Vitamin D is an extremely important within the body as it plays a key role in keeping us healthy and functioning properly. Vitamin D is actually a hormone that controls the expression of over 1000 genes in the body.
Vitamin D is fat soluble and is stored in the liver and fatty tissues. Vitamin D is available in small quantities in food but our primary source comes from endogenous synthesis i.e. absorbing the Suns UVB rays through the skin.
Within Australia, almost 1 in 4 people are deficient in Vitamin D. This increases in winter with over 1 in 3 people becoming deficient.
This deficiency manifests within the body in the following ways:
- Often getting respiratory tract infections - Impaired wound healing.
- Fatigue and tiredness - Bone loss.
- Bone and back pain - Hair loss.
- Depression - Muscle pain.
Deficiencies in Vitamin D are often found in the following demographics:
- The Elderly: Your body's ability to synthesise vitamin D declines with age. Research has shown that a 70-year-old may produce 4 times less vitamin D than their 20-year-old former selves.
- The Obese: As vitamin D is fat soluble, those with higher fat stores have a greater difficulty releasing it into the bloodstream.
- People in areas with low amounts sunlight: Generally, in areas of the Northern & Southern latitudes. Less UVB radiation from the sun reaches the atmosphere in these areas.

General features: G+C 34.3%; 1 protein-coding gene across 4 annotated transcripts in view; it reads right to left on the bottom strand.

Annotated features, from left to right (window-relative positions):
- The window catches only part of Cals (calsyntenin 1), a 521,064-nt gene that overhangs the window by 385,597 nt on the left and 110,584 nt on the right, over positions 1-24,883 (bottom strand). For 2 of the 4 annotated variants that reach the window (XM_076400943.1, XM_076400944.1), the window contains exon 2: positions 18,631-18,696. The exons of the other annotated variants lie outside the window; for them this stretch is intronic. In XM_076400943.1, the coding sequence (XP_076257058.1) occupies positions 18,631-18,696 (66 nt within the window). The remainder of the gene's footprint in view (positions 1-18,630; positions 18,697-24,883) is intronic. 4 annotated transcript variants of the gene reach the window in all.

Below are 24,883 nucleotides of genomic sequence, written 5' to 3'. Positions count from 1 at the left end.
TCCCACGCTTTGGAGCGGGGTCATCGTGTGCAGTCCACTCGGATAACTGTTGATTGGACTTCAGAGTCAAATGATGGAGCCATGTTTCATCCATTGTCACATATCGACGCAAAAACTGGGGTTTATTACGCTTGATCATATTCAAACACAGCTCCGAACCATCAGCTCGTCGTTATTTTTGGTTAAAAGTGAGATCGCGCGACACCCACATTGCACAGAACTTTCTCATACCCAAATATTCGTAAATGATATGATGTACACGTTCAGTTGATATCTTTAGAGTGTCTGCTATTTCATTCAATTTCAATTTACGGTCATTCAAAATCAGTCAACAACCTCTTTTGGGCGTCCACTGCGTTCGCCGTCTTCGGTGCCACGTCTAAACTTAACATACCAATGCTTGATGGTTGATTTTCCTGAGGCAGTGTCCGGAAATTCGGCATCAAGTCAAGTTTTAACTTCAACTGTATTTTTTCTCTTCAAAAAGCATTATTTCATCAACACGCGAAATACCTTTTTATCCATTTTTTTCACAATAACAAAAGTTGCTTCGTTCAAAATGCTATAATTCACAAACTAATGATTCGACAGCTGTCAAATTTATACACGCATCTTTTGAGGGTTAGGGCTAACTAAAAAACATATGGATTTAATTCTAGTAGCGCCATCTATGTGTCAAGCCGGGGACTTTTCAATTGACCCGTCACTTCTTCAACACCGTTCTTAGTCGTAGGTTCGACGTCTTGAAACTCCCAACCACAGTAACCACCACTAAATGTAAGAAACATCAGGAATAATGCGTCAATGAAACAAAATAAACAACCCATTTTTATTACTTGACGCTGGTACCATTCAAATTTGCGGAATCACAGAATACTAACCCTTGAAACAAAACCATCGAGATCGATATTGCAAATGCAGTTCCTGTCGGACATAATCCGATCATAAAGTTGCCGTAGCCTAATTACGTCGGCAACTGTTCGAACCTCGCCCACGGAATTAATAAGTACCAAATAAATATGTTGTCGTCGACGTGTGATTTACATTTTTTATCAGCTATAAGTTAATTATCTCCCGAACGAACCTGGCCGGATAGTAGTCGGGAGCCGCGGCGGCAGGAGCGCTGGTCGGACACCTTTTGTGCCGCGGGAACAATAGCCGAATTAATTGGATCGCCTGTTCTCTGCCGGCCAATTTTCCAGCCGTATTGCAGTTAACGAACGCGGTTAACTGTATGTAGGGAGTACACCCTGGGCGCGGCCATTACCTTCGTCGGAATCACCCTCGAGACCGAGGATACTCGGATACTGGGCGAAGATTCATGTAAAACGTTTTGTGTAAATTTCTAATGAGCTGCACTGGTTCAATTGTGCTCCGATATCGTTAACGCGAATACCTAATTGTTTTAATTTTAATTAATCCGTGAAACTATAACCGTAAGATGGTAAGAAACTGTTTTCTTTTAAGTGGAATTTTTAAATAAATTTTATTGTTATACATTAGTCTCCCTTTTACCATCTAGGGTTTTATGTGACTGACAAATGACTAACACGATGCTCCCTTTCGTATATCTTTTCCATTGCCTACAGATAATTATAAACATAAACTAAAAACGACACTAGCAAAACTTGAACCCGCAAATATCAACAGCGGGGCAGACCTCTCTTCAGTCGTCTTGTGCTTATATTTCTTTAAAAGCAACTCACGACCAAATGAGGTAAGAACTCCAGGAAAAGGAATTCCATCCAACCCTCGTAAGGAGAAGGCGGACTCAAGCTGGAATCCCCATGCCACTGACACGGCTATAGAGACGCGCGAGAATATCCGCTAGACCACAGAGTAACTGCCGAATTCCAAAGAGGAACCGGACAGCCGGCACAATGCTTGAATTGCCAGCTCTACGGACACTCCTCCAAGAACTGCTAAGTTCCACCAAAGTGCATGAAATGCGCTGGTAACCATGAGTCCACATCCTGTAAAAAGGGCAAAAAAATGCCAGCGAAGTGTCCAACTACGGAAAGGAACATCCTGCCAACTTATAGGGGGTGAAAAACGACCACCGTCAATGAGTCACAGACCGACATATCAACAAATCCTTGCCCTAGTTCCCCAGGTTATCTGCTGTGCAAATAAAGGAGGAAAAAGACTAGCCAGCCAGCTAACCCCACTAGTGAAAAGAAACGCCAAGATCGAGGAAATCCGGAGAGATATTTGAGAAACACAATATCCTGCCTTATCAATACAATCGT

- The Darker-Skinned: Increased melanin in the skin provides a natural sunscreen against the damaging effects of UV radiation. However, as a trade-off, the synthesis of vitamin D in reduced.
Having adequate amounts of vitamin D will provide the following benefits:
- Maintaining healthy bones.
- Supports immune, brain and nervous system health.
- Regulating insulin levels.
- Supports lung function and cardiovascular health.
- Influencing the expression of genes involved in cancer development.
Spending short periods of time absorbing the Sun's rays will improve your health and wellbeing. Supplementing with vitamin D is a relatively inexpensive way to top up your vitamin D levels at times when your exposure to the sun is low or have pre-existing low levels of vitamin in your blood. Discuss with your GP if you feel you may be suffering from low levels of vitamin D.
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